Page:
So in the interest of reading something not inflated by its own self-importance that manages to be at least minimally witty I find myself reading historical romance novels pretty much by default. (It also helps that my spouse is a fan of the genre so they are also readily available and I have a plausible excuse when people see me buying them or checking them out of the library.  As a result of all this Sarah MacLean has become one of my favorite authors. She does a good job of telling an entertaining, frequently hilarious story without whitewashing how horrible living conditions were for the vast majority of the population of Regency England.

This is the second book in the Rules of scoundrels series, a quartet of novels mostly notable for the fact that none of the major characters are leading lights of the ton and none of them have the excess of social capital that usually makes problems go away in these kinds of books.

Brief plot summary

Pippa, sister of the protagonist of the previous volume, is an intellectual young lady with a problem. Her fiancé is notoriously dull and she herself has no idea how a marriage is supposed to “work”. In an effort to learn more about relationships she enlists Cross, one of the four owners of the town’s most notorious hell, the Fallen angel.

Continue reading One good earl deserves a lover

The shadow throne

The shadow throne / Django Wexler

If you come to the second book in the Shadow Campaigns series expecting something along the lines of the first then you’re going to be disappointed.

The shadow throne maintains the general style and tone of the Thousand names but with a drastic change in setting comes a drastic change in the book’s priorities.

Brian McClellan’s Powder mage trilogy gets called “A French Revolution with wizards” (Kirkus) but in McClellan’s work the Revolution is more set dressing. The shadow throne is 1789 Paris in a way that is astounding.

Brief plot summary

Captain Marcus d’Ivoire and Lieutenant Winter Ihernglass have returned to Vordan. The King is dying and the Duke Orlanko is maneuvering himself into power. The Duke has some hold over the Princess Raesinia, who has plots of her own.

Continue reading The shadow throne

The Belgariad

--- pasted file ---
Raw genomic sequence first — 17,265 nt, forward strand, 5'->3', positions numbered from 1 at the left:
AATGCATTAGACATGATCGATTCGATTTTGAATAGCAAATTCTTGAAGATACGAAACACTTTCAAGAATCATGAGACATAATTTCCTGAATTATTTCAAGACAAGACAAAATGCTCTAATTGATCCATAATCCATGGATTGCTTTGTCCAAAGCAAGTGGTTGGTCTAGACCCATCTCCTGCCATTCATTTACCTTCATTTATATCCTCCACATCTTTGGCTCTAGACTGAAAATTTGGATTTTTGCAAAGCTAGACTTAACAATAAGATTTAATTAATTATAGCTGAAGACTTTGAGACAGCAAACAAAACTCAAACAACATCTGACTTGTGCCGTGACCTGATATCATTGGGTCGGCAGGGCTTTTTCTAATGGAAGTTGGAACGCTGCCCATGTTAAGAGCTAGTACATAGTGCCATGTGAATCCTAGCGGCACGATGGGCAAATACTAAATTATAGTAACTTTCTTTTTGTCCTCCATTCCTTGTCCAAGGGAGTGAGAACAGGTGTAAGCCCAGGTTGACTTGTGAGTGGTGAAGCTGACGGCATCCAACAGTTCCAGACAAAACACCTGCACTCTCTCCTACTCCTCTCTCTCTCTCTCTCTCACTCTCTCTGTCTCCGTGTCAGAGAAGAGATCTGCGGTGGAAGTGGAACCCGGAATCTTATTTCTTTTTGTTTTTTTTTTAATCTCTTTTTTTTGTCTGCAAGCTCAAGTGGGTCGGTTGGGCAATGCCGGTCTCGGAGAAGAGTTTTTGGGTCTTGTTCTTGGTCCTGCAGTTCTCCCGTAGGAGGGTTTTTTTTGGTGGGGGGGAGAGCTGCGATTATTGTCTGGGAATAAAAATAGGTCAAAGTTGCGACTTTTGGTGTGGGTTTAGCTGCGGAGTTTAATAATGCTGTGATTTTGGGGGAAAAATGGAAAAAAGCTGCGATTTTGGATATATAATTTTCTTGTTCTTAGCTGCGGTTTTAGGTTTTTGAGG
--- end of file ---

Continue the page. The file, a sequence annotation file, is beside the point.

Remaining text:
Pawn of prophecy / David [and Leigh]* Eddings

Pawn of prophecy is the first of the Belgariad, a quintet of fantasy novels that are remarkable in their minimalism.

Like the Dresden files, the Belgariad was written to prove a point. While the Dresden files were written to be an intentionally bad mish-mash of genres, the Belgariad was written to demonstrate that a series can have the most clichéd, cookie-cutter plot possible but still be entertaining as long as the characters are interesting.

It’s mostly successful, to the point where it serves as a useful point of reference for other works of epic fantasy. It’s also personally significant for me which may color this review somewhat.

*Context: Leigh was a coauthor on the books but M. del Rey insisted her name be left off because he thought it would have a negative impact on sales. Books first published after his death properly credit both authors.

Brief plot summary

There’s a mysterious magical artifact that was stolen! A farm boy with a mysterious past finds himself drawn into the quest to retrieve it, accompanied by a grey-bearded sorcerer. Accompanied by several colorful comrades they must travel through many countries, each one with a population mostly defined by a few highly distinctive cultural traits.

Continue reading The Belgariad

The summoner

The summoner / Gail Z. Martin

The summoner is the first installment of the Chronicles of the necromancer series. It follows the story of Prince Martris Drake who can talk to ghosts. It’s particularly interesting for the way it plays with some of the “classic” fantasy tropes. It’s not dissimilar from the way this works in Mistborn – it’s a fairly straightforward fantasy but some of the normal tropes are reversed. In this case the most obvious inversion is that the titular necromancer is the hero of the story.

Brief plot summary

Prince Martris Drake is the heir to the throne of the kingdom of Margolan. Unfortunately, his vicious brother has other plans. Narrowly escaping the coup, Tris and his companions attempt to gather allies so they can retake the throne of Margolan and prevent his brother’s vampiric advisor from freeing the Obsidian King from his prison.

Continue reading The summoner

Gone home

Gone home

Gone home isn’t a book, but it is a novel. Sort of. Kind of. It’s a video game, except that it’s not.*